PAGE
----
Tag Archives: Obtaining income through the government – rent seeking – corruption

Various terms have been used to describe obtaining income through the government that does not provide a good or service.  One of them is corruption.  This typically refers to acts that people consider corrupt, such as government officials taking government money that is not theirs.  People or firms not in the government can also obtain favorable treatment from the government.  Taxes can be avoided, for example.  This is sometimes called corruption and sometimes not.  Rent-seeking is a more neutral term used by standard economics.

Corruption Perceptions Index 2018 shows anti-corruption efforts stalled in most countries

Transparency International January 29, 2019

The 2018 Corruption Perceptions Index (CPI) released today by Transparency International reveals that the continued failure of most countries to significantly control corruption is contributing to a crisis of democracy around the world.

“With many democratic institutions under threat across the globe – often by leaders with authoritarian or populist tendencies – we need to do more to strengthen checks and balances and protect citizens’ rights,” said Patricia Moreira, Managing Director of Transparency International. “Corruption chips away at democracy to produce a vicious cycle, where corruption undermines democratic institutions and, in turn, weak institutions are less able to control corruption.”

The 2018 CPI draws on 13 surveys and expert assessments to measure public sector corruption in 180 countries and territories, giving each a score from zero (highly corrupt) to 100 (very clean). To view the results, visit: www.transparency.org/cpi2018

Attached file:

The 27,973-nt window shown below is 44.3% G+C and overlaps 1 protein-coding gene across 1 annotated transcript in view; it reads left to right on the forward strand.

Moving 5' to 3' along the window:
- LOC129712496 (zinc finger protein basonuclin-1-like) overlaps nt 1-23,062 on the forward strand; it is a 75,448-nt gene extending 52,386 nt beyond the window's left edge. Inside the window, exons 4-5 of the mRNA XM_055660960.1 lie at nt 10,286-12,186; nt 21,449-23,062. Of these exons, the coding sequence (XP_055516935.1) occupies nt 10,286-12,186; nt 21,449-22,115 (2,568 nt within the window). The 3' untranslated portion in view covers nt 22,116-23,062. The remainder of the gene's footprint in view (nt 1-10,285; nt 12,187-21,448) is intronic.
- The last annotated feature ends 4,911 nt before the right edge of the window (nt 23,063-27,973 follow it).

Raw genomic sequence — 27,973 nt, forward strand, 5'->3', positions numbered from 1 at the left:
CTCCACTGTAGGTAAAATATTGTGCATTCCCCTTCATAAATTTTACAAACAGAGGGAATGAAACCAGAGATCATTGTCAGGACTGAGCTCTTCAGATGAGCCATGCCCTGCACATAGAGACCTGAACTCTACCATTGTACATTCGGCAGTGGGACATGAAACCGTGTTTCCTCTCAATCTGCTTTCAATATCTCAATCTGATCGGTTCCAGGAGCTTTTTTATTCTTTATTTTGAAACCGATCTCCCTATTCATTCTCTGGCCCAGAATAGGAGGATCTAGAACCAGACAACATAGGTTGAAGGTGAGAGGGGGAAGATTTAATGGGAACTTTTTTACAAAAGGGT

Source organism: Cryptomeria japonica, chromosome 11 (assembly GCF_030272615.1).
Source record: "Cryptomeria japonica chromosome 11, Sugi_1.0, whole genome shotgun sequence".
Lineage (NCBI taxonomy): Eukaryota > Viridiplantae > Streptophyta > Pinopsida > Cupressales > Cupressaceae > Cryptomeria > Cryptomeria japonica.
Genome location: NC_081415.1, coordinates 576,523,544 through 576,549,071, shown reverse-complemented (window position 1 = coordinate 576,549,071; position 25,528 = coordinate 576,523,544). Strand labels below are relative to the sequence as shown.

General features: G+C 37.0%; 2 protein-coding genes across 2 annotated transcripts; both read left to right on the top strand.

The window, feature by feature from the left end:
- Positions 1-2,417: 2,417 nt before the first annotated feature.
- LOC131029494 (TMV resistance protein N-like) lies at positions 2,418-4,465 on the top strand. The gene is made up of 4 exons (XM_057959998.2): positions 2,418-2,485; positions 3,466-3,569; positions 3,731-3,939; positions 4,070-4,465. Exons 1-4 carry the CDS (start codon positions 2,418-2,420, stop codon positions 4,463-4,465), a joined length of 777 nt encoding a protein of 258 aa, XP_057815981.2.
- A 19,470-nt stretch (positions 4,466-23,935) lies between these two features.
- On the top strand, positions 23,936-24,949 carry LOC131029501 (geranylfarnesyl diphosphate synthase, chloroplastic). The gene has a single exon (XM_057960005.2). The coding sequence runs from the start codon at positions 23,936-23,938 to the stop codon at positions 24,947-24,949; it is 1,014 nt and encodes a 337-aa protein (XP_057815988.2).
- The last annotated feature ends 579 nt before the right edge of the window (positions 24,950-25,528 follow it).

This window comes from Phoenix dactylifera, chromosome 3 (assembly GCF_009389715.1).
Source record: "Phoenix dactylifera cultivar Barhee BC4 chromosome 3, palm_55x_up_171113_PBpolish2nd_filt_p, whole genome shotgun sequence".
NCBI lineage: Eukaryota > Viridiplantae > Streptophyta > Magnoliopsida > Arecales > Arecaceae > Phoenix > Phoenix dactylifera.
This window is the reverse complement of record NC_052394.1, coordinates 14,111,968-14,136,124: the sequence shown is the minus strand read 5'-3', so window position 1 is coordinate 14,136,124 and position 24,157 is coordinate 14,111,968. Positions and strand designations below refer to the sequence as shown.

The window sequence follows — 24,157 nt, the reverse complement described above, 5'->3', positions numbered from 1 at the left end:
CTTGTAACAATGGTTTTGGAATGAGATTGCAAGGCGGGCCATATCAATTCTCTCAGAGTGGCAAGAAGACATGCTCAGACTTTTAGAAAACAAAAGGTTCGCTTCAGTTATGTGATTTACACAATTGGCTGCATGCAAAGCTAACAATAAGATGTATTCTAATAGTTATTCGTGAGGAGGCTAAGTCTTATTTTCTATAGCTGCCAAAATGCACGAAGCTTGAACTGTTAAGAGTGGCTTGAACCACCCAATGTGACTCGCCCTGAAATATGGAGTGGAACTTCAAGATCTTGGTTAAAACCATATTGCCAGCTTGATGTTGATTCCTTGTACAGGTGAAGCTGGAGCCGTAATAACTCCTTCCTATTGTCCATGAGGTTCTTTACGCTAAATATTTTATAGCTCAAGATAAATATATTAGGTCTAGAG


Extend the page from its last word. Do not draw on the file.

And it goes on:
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Photo: Dollar bills. Credit Kim Dombrowski

The power that the dollar brings to U.S. foreign policy

This outstanding article shows how the need to use dollars in international trade and finance gives the United States great foreign policy power. European countries, for example, do not agree with the U.S. policy of sanctioning Iran, but are forced to go along, so as not to lose access to U.S financial and other markets. Venezuela owns CITGO, but sanctions are preventing it from receiving money from CITGO’s sale of oil to the United States, Venezuela’s major source of money for imports.

The dollar is still king. How (in the world) did that happen? Peter S. Goodman New York Times February 22, 2019

Photo: Dollar bills. Credit Kim Dombrowski

Cover of Moneyland by Oliver Bullogh

Moneyland by Oliver Bullogh

Moneyland: Why Thieves and Crooks Now Rule the World and How to Take It Back – review Tim Adams The Guardian September 9, 2018
Oliver Bullough follows the trail of the filthy rich in this compelling, though not hopeful, study of global wealth and corruption.